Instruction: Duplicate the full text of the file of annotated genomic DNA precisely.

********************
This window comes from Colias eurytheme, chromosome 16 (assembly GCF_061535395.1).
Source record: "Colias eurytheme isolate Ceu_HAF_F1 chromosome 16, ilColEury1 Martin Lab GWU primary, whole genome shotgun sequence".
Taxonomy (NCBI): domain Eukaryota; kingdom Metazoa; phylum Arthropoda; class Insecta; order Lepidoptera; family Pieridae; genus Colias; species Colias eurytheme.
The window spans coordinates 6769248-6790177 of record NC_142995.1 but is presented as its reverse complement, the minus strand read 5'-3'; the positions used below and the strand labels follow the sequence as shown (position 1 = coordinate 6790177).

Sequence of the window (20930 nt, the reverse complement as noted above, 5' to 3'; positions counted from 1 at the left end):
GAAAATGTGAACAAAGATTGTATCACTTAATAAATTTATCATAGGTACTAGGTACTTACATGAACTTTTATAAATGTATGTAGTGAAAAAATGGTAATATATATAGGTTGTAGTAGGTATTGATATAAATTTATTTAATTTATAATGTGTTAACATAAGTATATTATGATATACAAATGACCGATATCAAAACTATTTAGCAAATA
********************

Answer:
This window comes from Colias eurytheme, chromosome 16 (assembly GCF_061535395.1).
Source record: "Colias eurytheme isolate Ceu_HAF_F1 chromosome 16, ilColEury1 Martin Lab GWU primary, whole genome shotgun sequence".
Taxonomy (NCBI): domain Eukaryota; kingdom Metazoa; phylum Arthropoda; class Insecta; order Lepidoptera; family Pieridae; genus Colias; species Colias eurytheme.
The window spans coordinates 6769248-6790177 of record NC_142995.1 but is presented as its reverse complement, the minus strand read 5'-3'; the positions used below and the strand labels follow the sequence as shown (position 1 = coordinate 6790177).

Sequence of the window (20930 nt, the reverse complement as noted above, 5' to 3'; positions counted from 1 at the left end):
GAAAATGTGAACAAAGATTGTATCACTTAATAAATTTATCATAGGTACTAGGTACTTACATGAACTTTTATAAATGTATGTAGTGAAAAAATGGTAATATATATAGGTTGTAGTAGGTATTGATATAAATTTATTTAATTTATAATGTGTTAACATAAGTATATTATGATATACAAATGACCGATATCAAAACTATTTAGCAAATA